The Canadian Food Inspection Agency (CFIA) and Safeway are recalling field cucumbers and in-store produced foods that contain cucumbers that were imported from Mexico. Safeway is a customer of Andrew & Williamson Fresh Produce of San Diego, California that is recalling cucumbers linked to a large Salmonella outbreak in the U.S.
While there are no reports of Salmonella infections in Canada, there is a large outbreak in the U.S. At least 285 people in 27 states are sick with Salmonella linked to these cucumbers.
The Canadian recall applies to fresh field cucumbers sold in bulk, unwrapped and various in-store produced products that contain cucumbers, such as Greek salad, vegetable trays, sushi, and sandwiches purchased from Safeway on or before September 6, 2015. If you aren’t sure if you have purchased any foods containing these cucumbers, contact the store.
The recalled items are Field cucumbers (bulk, unwrapped), with PLU number 4062. In addition, various in-store produced foods such as salads and sushi, are recalled. They have various UPC numbers and were sold on or before September 6, 2015.
If you purchased any of these items, do not eat them. Throw them away in a sealed or double bagged container or return to the place of purchase for a refund.
The symptoms of a Salmonella infection include diarrhea that may be bloody, headache, fever, vomiting, nausea, and abdominal cramps. If you ate cucumbers and have experienced these symptoms, see your doctor as soon as possible.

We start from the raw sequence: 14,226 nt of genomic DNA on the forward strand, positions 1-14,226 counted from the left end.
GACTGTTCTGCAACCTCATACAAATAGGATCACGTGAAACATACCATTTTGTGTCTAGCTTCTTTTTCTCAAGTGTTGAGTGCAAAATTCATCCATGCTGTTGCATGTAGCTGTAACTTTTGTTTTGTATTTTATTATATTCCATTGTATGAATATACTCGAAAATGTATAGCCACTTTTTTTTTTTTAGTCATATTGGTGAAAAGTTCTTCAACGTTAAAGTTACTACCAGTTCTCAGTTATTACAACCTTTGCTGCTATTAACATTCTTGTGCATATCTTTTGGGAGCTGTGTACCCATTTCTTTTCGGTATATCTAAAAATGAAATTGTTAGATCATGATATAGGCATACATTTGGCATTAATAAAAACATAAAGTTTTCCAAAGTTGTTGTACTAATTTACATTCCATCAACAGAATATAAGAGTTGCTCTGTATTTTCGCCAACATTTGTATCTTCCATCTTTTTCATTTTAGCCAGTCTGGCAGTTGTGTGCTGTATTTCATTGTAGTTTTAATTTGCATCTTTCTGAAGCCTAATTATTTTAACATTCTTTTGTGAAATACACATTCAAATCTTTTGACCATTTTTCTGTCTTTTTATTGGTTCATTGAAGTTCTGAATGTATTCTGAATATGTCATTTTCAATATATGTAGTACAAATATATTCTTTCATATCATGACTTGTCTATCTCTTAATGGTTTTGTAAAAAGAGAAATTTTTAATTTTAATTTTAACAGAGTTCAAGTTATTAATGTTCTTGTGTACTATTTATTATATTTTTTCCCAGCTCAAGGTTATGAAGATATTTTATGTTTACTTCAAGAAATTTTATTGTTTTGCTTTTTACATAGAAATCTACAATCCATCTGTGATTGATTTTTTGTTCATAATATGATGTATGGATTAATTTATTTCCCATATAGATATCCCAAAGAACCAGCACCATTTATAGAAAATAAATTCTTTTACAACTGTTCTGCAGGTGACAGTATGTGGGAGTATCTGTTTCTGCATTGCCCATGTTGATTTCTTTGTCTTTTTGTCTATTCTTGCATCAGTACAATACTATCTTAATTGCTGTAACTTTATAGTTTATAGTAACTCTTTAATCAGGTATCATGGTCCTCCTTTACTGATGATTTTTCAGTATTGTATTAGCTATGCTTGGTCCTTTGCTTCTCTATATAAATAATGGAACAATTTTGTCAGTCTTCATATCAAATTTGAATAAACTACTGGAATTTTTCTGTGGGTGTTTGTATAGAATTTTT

The long term complications of a Salmonella infection can be serious, including reactive arthritis and irritable bowel syndrome. Even if you recover without medical attention, you are at risk for developing these problems. Your doctor should have this infection noted on your chart.
The cucumbers may not be safe even if they are washed or peeled. Cooking will kill the pathogenic bacteria, but cross-contamination between the raw cucumbers or the peel with other foods could still cause illness. And remember to clean your refrigerator, utensils, and countertops with soap and water or a mild bleach solution to kill any bacteria.
The hospitalization rate in the U.S. outbreak is larger than normal. That may be because the bacteria are antibiotic-resistant or it may be because so many of the patients are children.